Washington DC - Today, U.S. Congressman Duncan Hunter (R-CA) successfully offered an amendment to H.R. 1388, the GIVE Act, to remove GI bill benefits from the maximum educational award calculation for veterans who participate in national service programs.

Hunter delivered the following remarks on the House floor during consideration of the GIVE Act:

"I rise today to offer an amendment to H.R. 1388, the Generations Invigorating Volunteerism and Education (GIVE) Act, that ensures veterans are no longer denied the educational benefits they earn through national service programs.  My amendment simply removes GI bill funds from the maximum educational award calculation so that veterans have full access to national service educational benefits.    

"Under current law, individuals who participate in national service programs earn educational awards to support their postsecondary education.  The total amount a student can draw-down for any one period takes into account the cost of attendance at an institution, Pell Grants and the amount a student receives in veterans educational benefits.  In other words, veterans qualify for lower benefits if they choose to participate in national service programs.

"At some low-cost institutions, educational benefits provided to veterans through the GI bill either significantly reduce the national service award or deny access to this benefit altogether.  In states such as California, where the true cost of living is not accurately captured by an institution's cost of attendance, veterans are often unfairly denied the educational award they earn for participation in national service programs.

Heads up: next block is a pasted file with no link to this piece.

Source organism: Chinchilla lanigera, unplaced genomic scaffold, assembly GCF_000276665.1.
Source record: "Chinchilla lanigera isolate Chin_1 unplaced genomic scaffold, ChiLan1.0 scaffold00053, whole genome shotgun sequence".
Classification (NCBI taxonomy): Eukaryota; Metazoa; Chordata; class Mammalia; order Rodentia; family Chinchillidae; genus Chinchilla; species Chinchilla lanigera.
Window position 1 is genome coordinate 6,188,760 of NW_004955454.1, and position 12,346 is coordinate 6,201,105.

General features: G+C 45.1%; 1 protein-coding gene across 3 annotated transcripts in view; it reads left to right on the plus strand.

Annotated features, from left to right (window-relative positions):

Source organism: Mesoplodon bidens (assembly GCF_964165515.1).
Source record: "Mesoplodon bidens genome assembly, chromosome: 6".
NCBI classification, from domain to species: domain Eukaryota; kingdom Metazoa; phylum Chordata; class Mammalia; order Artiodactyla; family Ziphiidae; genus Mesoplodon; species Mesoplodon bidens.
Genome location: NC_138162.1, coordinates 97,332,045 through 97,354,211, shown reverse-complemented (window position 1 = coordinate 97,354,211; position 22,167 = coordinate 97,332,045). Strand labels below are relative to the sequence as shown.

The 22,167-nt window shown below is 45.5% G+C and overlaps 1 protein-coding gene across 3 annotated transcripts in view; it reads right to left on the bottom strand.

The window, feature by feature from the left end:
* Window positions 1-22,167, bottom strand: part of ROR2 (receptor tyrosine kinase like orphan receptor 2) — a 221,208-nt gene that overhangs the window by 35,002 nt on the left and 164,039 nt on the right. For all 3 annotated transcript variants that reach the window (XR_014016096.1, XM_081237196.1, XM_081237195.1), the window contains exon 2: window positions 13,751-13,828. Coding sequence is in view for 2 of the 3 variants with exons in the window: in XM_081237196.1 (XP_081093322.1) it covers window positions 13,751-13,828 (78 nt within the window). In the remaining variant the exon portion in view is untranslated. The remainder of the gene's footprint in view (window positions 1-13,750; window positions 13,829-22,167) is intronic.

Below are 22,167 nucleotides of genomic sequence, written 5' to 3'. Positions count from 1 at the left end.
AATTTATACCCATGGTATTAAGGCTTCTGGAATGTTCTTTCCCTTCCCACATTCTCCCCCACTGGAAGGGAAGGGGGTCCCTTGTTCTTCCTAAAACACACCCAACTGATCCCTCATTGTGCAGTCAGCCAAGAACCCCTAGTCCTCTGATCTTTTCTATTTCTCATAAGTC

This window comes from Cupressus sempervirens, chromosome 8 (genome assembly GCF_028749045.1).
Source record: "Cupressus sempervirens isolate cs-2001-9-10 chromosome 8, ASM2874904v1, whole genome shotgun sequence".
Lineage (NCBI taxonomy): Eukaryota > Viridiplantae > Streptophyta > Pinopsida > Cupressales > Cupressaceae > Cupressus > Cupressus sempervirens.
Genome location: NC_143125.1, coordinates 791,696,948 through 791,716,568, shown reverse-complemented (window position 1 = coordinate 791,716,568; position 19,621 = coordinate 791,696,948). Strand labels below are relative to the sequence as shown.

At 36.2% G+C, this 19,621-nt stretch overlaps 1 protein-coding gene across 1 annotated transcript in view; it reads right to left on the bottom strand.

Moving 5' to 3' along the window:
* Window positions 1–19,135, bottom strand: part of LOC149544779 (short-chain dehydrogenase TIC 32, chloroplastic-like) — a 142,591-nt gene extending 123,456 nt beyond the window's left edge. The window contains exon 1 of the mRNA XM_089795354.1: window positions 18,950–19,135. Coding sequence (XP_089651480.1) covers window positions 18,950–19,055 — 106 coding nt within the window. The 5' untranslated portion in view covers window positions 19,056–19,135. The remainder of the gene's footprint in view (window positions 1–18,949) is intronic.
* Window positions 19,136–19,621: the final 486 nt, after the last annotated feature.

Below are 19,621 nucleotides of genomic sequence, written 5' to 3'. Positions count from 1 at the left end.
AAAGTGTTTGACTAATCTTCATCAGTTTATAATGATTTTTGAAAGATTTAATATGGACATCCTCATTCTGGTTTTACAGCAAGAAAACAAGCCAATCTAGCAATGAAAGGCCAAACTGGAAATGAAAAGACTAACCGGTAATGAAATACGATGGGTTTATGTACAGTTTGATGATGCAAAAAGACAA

"Full access to these benefits would make a significant difference for some students in high-cost areas, particularly when college costs continue to increase at a rate of six and seven percent a year.  Additionally, removing GI bill benefits from the maximum educational award calculation would likely increase the enrollment of veterans in national service programs - an idea that I hope all of us would support.

"Our nation's veterans are experienced leaders with invaluable skills acquired through years of military service.  These qualities make them ideal candidates for volunteer opportunities, yet only about 2% of the total AmeriCorps participants are veterans.  That is due, in large part, to the fact that current law discourages this type of service among America's veteran population.

"National service programs provide important services that improve the lives of others.  Increasing the enrollment of veterans in these programs will only serve to improve their quality and effectiveness.

"This amendment is consistent with provisions included in the Higher Education Opportunity Act enacted last year that excluded veterans' educational benefits from a student's eligibility for federal financial aid.  Policies on veterans' educational benefits should be consistent.  Students should not be denied the educational assistance they earn through volunteer programs because of their service in America's armed forces.        

"I urge my colleagues to support this amendment so that we can build on our commitment to promote better educational opportunities for America's veterans."